The Earl of Liverpool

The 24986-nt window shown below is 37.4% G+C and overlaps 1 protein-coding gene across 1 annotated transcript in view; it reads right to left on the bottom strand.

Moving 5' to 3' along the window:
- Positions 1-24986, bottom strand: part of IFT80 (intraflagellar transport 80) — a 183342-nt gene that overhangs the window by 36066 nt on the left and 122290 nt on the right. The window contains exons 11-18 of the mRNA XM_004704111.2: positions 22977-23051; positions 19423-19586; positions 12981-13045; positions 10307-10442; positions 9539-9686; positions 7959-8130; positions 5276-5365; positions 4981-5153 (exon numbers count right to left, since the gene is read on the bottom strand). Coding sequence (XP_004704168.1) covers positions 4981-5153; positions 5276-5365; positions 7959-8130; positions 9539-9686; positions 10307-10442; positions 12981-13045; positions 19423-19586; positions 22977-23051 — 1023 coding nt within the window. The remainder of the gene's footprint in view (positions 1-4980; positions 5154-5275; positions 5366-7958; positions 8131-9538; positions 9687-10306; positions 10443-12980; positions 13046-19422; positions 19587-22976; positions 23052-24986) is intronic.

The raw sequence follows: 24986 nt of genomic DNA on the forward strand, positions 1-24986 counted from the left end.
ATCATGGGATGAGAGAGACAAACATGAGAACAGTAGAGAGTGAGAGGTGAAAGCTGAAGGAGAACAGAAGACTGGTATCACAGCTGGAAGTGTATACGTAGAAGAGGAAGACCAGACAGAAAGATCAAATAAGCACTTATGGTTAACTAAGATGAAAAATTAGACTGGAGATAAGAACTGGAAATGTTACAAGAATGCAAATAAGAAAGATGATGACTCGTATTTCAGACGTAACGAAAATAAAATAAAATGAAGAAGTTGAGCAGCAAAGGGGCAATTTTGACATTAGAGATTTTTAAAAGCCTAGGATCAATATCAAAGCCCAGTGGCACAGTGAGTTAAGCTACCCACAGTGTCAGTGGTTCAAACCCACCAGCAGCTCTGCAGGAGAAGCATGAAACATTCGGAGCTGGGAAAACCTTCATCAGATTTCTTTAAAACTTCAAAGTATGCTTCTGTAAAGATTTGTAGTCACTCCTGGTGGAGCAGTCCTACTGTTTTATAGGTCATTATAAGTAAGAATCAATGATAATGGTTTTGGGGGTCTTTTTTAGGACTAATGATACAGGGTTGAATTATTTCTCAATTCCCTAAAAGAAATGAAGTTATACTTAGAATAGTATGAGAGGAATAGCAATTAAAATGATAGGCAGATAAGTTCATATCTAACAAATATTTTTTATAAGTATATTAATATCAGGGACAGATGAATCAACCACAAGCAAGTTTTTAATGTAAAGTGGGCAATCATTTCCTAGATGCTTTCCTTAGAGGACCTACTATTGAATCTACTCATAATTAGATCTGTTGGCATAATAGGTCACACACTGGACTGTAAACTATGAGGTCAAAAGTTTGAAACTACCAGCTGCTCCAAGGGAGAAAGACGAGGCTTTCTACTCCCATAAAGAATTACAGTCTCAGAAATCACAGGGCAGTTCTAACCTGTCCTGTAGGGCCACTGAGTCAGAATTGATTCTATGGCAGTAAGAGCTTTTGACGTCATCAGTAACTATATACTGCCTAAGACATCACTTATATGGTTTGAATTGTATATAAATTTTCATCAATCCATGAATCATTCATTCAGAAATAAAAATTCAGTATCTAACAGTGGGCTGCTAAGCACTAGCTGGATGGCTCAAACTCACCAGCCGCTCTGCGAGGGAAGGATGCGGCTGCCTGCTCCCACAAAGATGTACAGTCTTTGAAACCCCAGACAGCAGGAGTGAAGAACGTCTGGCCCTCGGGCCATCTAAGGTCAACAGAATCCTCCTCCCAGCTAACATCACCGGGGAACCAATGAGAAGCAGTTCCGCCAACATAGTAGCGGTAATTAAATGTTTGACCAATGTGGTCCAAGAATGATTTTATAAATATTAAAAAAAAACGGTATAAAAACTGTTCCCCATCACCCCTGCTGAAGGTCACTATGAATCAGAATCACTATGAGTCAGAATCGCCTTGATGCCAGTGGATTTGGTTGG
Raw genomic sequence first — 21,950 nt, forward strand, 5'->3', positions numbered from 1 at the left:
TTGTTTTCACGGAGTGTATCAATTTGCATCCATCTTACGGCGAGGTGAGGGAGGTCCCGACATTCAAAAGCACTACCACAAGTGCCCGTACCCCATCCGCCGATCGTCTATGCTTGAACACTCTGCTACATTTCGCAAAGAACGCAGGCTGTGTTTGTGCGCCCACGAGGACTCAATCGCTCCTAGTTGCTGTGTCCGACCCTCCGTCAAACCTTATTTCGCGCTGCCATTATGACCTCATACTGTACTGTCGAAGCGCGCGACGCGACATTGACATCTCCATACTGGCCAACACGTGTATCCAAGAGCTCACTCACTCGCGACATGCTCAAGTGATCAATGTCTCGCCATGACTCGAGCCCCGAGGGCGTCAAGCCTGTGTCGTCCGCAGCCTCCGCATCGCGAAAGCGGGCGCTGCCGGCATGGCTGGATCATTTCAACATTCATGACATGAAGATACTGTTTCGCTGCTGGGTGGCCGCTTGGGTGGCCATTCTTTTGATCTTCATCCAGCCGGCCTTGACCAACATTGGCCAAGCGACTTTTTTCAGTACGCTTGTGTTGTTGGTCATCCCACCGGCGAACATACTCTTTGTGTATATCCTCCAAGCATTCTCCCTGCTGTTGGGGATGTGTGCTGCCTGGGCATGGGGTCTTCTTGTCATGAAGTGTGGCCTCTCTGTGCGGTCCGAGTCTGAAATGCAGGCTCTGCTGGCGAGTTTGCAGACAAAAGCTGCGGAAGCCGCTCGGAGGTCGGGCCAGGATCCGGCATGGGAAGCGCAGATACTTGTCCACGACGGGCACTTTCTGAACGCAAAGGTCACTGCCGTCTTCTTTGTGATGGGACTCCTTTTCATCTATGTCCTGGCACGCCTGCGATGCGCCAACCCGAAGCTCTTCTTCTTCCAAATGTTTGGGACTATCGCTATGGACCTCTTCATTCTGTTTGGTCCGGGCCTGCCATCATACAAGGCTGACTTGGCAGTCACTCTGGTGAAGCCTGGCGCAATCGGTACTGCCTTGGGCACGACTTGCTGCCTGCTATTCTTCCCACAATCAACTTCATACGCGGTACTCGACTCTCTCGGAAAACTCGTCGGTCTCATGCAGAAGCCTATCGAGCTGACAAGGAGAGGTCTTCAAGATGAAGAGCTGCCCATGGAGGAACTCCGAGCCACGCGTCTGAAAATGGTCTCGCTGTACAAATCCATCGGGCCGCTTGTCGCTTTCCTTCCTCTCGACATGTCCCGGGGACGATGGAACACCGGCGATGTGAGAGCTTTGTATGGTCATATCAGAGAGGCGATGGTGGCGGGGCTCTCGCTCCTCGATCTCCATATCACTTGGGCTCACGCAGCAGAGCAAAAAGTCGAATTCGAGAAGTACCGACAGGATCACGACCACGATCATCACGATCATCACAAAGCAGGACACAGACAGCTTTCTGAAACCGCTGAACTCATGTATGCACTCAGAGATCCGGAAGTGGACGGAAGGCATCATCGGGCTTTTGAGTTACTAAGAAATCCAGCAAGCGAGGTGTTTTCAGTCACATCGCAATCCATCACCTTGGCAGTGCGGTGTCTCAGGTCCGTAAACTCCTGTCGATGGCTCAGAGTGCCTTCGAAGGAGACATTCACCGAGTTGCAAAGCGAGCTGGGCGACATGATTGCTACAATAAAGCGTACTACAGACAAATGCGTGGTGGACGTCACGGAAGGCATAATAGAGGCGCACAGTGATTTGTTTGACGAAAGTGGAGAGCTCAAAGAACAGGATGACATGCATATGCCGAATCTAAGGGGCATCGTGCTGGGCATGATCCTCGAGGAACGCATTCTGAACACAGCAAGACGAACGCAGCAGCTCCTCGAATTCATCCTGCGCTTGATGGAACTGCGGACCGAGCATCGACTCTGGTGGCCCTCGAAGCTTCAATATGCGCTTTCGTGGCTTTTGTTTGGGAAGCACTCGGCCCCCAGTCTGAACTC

had no objection to the reprinting of the accounts to which the motion referred; but, though he did not wish to enter into any discussion on the topics on which the noble marquis had touched, he thought that some things which had dropped from him called for a few observations. He wished, in the first place, to remark, that there was no precedent for the course of inquiry which the noble marquis was desirous of seeing adopted on the present occasion. If they looked back to the commencement of any former reign, they would find no instance of the settlement of the civil list being preceded by a committee of inquiry. It had been, on all such occasions, the practice of parliament to proceed to the consideration of the civil list without calling for any information. He was not then discussing whether this course, which had been followed by their ancestors, was right or wrong; all that he meant now to say, was, that such had been the practice. It ought, however, to be recollected, that their lordships had at present an advantage which had been possessed on no former occasion of this kind. They had obtained, not indeed with reference to a new reign, but to a settlement for the same illustrious person who was now on the throne, all necessary information on the details of the subject which was about to be brought under their consideration. The papers presented in 1816 would enable them to understand all the parts of the subject in a manner for which no opportunity had been afforded on any former occasion. When the question came to be discussed, it would therefore be perfectly competent to any noble lord to argue, on reference to the recorded information, that there ought to be a difference between the settlement for the new reign and that which had been made in 1816. If the noble marquis referred to that settlement, he would find that every thing had been done with respect to simplification, that was practicable. In every step of the arrangement then made the public advantage and interest had been maturely considered. The great object was, to take from the civil list and transfer to the consolidated fund, various payments for services of a public nature which could be advantageously separated. By this arrangement much improvement in the accounts had been accomplished; but it was proposed, that other charges of a fluctuating, an uncertain nature, should be voted annually, and thus made subject to the control of parliament. Upon examination it would, however, be found, that all the articles of this description were of a peculiar nature, to which such a check could not with propriety be applied. The department most subject to fluctuation in its expenditure was the royal household and its fluctuation was owing to the same cause that produced a variation in the expenses of any other family, namely, the difference of prices. Now, as to separating the expenses of the royal family from all charges for the maintenance of the civil government, in the manner the noble marquis had proposed, that was an arrangement of the propriety of which he entertained very serious doubts. The spirit of the constitution required that the expenditure of the Crown should be considered as part of the expenditure of the country. It was doubtless on that ground that the charges I for the civil government had been joined to the civil list, and he should therefore consider any attempt to produce a total separation as at least extremely indiscreet. Upon the whole, after the declaration made by the Crown on the opening of the session, and the papers to which their lordships had access, it must be obvious that parliament came to the consideration of this subject under more advantageous circumstances than on any former occasion. Their lordships had before them all the information on which the arrangement of 1816 was made for his present majesty as regent: and here he could not help observing, that if it were thought advisable to draw any distinction between the two periods, he believed the general feeling of the country would be, that the settlement now to be made should be something more rather than something less than the former. But that was not the ground on which he rested the question. His majesty had declared from the throne, that he was satisfied, and had no desire for any increase of the civil list. Their lordships would, then, have to consider, whether they saw sufficient ground for continuing that arrangement. He admitted that the question lay in all respects fairly open. It might be proposed to reduce the establishment; but the expediency of adopting such a proposition would remain for their lordships determination.